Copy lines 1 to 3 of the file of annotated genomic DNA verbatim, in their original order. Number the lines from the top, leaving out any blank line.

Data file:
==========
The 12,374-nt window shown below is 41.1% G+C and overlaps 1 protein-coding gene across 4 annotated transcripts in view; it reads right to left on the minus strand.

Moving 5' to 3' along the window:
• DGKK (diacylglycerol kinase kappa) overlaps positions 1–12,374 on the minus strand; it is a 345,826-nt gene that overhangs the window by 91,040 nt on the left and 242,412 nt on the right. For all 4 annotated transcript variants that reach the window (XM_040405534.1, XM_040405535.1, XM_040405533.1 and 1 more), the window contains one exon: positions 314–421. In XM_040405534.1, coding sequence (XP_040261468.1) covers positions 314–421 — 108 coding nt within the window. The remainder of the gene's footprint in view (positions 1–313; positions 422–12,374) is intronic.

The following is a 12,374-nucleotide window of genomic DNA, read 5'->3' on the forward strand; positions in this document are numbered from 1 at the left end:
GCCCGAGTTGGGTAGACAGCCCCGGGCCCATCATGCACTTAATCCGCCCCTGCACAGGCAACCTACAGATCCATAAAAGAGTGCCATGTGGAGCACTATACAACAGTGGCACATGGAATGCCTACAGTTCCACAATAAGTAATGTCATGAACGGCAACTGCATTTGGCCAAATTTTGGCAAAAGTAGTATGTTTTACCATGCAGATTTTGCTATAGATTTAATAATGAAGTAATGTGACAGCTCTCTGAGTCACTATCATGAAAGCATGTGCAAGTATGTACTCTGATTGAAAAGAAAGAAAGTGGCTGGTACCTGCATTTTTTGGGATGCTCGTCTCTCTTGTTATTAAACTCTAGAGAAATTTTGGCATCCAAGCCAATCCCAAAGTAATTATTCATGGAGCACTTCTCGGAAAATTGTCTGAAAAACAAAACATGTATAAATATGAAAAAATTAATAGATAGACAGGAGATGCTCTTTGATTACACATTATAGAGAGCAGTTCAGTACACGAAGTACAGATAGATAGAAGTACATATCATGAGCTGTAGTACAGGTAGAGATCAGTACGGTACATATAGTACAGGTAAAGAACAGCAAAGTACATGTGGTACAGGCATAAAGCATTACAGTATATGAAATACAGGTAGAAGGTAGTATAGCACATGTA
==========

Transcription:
The 12,374-nt window shown below is 41.1% G+C and overlaps 1 protein-coding gene across 4 annotated transcripts in view; it reads right to left on the minus strand.

Moving 5' to 3' along the window:
• DGKK (diacylglycerol kinase kappa) overlaps positions 1–12,374 on the minus strand; it is a 345,826-nt gene that overhangs the window by 91,040 nt on the left and 242,412 nt on the right. For all 4 annotated transcript variants that reach the window (XM_040405534.1, XM_040405535.1, XM_040405533.1 and 1 more), the window contains one exon: positions 314–421. In XM_040405534.1, coding sequence (XP_040261468.1) covers positions 314–421 — 108 coding nt within the window. The remainder of the gene's footprint in view (positions 1–313; positions 422–12,374) is intronic.